From Our 2008 Archives

How to Talk to Your Kids About Sex

Experts Share Tips for Parents

By Denise Mann
WebMD Health News

Reviewed By Louise Chang, MD

Jan. 16, 2008 -- Talking to your children about sex can be embarrassing, awkward, and uncomfortable. Just the thought of having this talk is enough to make many parents blush. But not having it may be setting your children up for serious problems down the road -- including teen pregnancy and sexually transmitted diseases -- say leading psychoanalysts at the annual meeting of the American Psychoanalytic Association in New York City.

"Many people aren't talking to their kids about sex. Or they feel very conflicted about talking to their kids about sex and they have their own personal conflicts which get into the mix," explains psychoanalyst Gail Saltz, MD, an associate professor of psychiatry at the New York-Presbyterian Hospital/Weill Cornell School of Medicine.

"Parents still struggle for ways to talk about this all-important material, but they really have no choice because it is so prevalent," she says. "The current media is very glorifying of sexualized material, and today's children have Paris Hilton, Lindsay Lohan, and Britney Spears as role models," she says.

To make sure your children get the right message about sex and sexuality, follow these tips:

Tip No. 1: Start Young and Go Slow

"When children are aged 3 to 5 they will start talking about body parts and babies," says New York City psychoanalyst Leon Hoffman, MD, the director of the Pacella Parent Child Center. Now is a good time to start having the conversation. "Answer their questions and don't elaborate with more details then they are ready to hear."

Tip No. 2: Never Use Pet Names for Body Parts

"Parents refer to a sexual organ as 'down there' or 'that place' and that leaves children with confusion, and they grow into women who need help with sexual dysfunction," Saltz says. Or "a child may go to a doctor or nurse and say 'I have a problem with my woo-woo,' and no one knows what she is talking about and they laugh." To avoid this, use the correct terminology and explain what it is and what it does. "Say 'this is your vulva or vagina or penis' from the get-go."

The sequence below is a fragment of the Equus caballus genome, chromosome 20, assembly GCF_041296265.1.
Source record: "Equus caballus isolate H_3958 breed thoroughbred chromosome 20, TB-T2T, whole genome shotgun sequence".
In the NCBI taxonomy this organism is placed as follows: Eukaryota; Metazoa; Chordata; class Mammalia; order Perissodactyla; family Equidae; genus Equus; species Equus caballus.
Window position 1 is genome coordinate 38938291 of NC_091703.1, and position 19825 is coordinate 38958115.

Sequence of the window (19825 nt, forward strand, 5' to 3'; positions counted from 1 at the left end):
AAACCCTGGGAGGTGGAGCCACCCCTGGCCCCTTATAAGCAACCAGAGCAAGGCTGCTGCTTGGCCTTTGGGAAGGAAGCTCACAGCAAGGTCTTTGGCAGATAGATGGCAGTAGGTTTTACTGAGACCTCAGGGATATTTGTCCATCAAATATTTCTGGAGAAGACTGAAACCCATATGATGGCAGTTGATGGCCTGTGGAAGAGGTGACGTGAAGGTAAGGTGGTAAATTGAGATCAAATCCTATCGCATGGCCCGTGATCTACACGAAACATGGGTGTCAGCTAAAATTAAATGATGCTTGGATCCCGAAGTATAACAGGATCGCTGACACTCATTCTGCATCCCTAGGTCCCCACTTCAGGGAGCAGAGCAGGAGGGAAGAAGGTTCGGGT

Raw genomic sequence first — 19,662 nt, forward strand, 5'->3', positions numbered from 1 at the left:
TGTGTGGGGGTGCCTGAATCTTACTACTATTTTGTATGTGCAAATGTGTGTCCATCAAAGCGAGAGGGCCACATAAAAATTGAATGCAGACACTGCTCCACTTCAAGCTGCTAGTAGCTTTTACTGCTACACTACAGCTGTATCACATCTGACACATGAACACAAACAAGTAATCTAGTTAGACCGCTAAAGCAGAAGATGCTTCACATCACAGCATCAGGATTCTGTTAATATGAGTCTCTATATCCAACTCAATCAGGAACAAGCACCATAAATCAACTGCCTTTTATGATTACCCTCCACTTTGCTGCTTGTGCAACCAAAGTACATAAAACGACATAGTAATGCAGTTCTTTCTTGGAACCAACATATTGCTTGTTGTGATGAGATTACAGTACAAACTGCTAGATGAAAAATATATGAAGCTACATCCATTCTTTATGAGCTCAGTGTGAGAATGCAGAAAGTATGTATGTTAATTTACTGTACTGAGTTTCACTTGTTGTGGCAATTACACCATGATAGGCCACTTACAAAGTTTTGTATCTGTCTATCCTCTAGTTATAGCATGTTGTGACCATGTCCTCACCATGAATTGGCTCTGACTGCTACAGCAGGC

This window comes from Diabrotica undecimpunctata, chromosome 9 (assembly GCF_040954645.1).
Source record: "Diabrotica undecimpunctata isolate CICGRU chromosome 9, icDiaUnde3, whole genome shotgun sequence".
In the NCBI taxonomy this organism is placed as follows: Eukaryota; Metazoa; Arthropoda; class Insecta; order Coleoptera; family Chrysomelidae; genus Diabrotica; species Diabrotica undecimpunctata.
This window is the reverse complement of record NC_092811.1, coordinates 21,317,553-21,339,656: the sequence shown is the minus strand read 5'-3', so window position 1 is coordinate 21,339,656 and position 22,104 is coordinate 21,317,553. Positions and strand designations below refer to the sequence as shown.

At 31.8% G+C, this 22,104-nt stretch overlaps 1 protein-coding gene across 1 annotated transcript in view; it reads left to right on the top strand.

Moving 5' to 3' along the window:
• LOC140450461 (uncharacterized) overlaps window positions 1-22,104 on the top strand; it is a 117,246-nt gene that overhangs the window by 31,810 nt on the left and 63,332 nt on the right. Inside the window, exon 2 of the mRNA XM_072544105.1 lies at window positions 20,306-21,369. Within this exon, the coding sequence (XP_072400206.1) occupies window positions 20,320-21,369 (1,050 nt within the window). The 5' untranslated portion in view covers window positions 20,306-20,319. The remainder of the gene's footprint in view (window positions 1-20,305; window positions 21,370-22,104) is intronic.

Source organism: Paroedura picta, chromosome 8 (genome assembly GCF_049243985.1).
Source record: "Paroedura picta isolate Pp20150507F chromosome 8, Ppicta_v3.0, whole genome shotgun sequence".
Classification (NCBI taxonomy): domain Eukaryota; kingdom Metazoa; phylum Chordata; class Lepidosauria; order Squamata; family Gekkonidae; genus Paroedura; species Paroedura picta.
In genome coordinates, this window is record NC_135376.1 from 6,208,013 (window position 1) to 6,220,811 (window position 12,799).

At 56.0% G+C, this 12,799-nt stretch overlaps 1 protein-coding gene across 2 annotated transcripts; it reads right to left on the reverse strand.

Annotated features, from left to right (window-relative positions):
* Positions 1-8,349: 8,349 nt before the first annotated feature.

Tip No. 3: View Current Events as an Opportunity

Whether it's the success of Juno, a movie about teen pregnancy, or the pregnancy of 16-year-old Jamie Lynn Spears, star of the TV show Zoey 101, Saltz says to "view these as an opportunity to discuss something that may now feel more personally relevant to your children. If your child asks why Zoey [the character played by Spears] is saying good-bye, talk [to them] about being responsible, the facts about intercourse, and the ways in which it changes you and your life," she says.

Tip No. 4: Don't Use Yourself as the Example

When you are explaining sexual intercourse between partners, don't use yourself as an example, Hoffman says. Instead, "use generic examples as most children don't want to hear about mommy and daddy in that context."

Tip No. 5: Talk About the Different Types of Sex

When the time is right, parents need to talk with their children about oral sex and anal sex because these types of sex can also put them at risk for STDs, Saltz says.

Tip No. 6: Don't Leave Anything Out

"Kids are sexual beings with sexual feelings," Saltz says, so masturbation and sexual fantasy should be a part of the ongoing dialogue. Parents should let their children know that it is OK to masturbate, she says, but that it should be done privately. Some children may masturbate excessively, and parents need to ask how much is too much because constant masturbating may be a sign of anxiety.

"Many parents would never broach the topic of sexual fantasy, but kids have sexual fantasies, [and] parents can be very reassuring to their children by letting them know this is normal," Saltz says.

SOURCES: Annual meeting of the American Psychoanalytic Association, New York City, Jan. 16-20, 2008. Gail Saltz, MD, associate professor of psychiatry, New York-Presbyterian Hospital/Weill Cornell School of Medicine; author, Changing You: A Guide to Body Changes and Sexuality; Amazing You: Getting Smart About Your Private Parts. Leon Hoffman, MD, psychoanalyst, New York City; director, Pacella Parent Child Center.

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